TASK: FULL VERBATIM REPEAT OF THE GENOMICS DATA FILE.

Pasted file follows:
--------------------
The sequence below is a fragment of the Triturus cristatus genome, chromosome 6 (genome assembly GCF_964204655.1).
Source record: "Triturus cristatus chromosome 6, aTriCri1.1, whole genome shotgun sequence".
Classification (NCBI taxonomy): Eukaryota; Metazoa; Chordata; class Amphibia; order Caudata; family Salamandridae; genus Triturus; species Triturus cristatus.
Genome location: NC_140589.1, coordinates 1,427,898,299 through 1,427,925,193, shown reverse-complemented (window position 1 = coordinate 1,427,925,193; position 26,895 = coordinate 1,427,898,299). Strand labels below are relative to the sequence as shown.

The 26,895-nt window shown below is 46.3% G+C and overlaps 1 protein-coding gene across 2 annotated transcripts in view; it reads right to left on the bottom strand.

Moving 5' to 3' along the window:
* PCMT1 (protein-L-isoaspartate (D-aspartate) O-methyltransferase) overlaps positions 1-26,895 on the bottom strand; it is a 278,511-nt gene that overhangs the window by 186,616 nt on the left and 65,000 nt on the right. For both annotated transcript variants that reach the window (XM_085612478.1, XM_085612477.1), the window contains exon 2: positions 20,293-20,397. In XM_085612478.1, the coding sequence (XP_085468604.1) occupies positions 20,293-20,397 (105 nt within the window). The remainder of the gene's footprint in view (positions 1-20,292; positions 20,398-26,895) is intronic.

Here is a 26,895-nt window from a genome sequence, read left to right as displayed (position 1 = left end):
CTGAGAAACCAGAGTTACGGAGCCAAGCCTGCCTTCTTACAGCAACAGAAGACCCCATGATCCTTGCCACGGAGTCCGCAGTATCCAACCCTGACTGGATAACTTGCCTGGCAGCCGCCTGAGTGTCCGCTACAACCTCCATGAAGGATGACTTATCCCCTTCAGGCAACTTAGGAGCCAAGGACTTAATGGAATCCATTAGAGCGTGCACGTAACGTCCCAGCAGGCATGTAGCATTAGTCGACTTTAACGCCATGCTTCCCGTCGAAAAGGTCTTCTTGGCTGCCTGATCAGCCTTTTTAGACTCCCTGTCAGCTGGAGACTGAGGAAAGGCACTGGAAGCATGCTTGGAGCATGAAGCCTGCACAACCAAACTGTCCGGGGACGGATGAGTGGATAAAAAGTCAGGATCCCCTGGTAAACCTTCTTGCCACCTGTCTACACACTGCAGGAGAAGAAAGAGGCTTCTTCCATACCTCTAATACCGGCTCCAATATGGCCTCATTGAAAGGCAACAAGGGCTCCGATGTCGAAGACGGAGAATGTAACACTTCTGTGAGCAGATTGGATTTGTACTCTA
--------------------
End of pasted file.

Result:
The sequence below is a fragment of the Triturus cristatus genome, chromosome 6 (genome assembly GCF_964204655.1).
Source record: "Triturus cristatus chromosome 6, aTriCri1.1, whole genome shotgun sequence".
Classification (NCBI taxonomy): Eukaryota; Metazoa; Chordata; class Amphibia; order Caudata; family Salamandridae; genus Triturus; species Triturus cristatus.
Genome location: NC_140589.1, coordinates 1,427,898,299 through 1,427,925,193, shown reverse-complemented (window position 1 = coordinate 1,427,925,193; position 26,895 = coordinate 1,427,898,299). Strand labels below are relative to the sequence as shown.

The 26,895-nt window shown below is 46.3% G+C and overlaps 1 protein-coding gene across 2 annotated transcripts in view; it reads right to left on the bottom strand.

Moving 5' to 3' along the window:
* PCMT1 (protein-L-isoaspartate (D-aspartate) O-methyltransferase) overlaps positions 1-26,895 on the bottom strand; it is a 278,511-nt gene that overhangs the window by 186,616 nt on the left and 65,000 nt on the right. For both annotated transcript variants that reach the window (XM_085612478.1, XM_085612477.1), the window contains exon 2: positions 20,293-20,397. In XM_085612478.1, the coding sequence (XP_085468604.1) occupies positions 20,293-20,397 (105 nt within the window). The remainder of the gene's footprint in view (positions 1-20,292; positions 20,398-26,895) is intronic.

Here is a 26,895-nt window from a genome sequence, read left to right as displayed (position 1 = left end):
CTGAGAAACCAGAGTTACGGAGCCAAGCCTGCCTTCTTACAGCAACAGAAGACCCCATGATCCTTGCCACGGAGTCCGCAGTATCCAACCCTGACTGGATAACTTGCCTGGCAGCCGCCTGAGTGTCCGCTACAACCTCCATGAAGGATGACTTATCCCCTTCAGGCAACTTAGGAGCCAAGGACTTAATGGAATCCATTAGAGCGTGCACGTAACGTCCCAGCAGGCATGTAGCATTAGTCGACTTTAACGCCATGCTTCCCGTCGAAAAGGTCTTCTTGGCTGCCTGATCAGCCTTTTTAGACTCCCTGTCAGCTGGAGACTGAGGAAAGGCACTGGAAGCATGCTTGGAGCATGAAGCCTGCACAACCAAACTGTCCGGGGACGGATGAGTGGATAAAAAGTCAGGATCCCCTGGTAAACCTTCTTGCCACCTGTCTACACACTGCAGGAGAAGAAAGAGGCTTCTTCCATACCTCTAATACCGGCTCCAATATGGCCTCATTGAAAGGCAACAAGGGCTCCGATGTCGAAGACGGAGAATGTAACACTTCTGTGAGCAGATTGGATTTGTACTCTA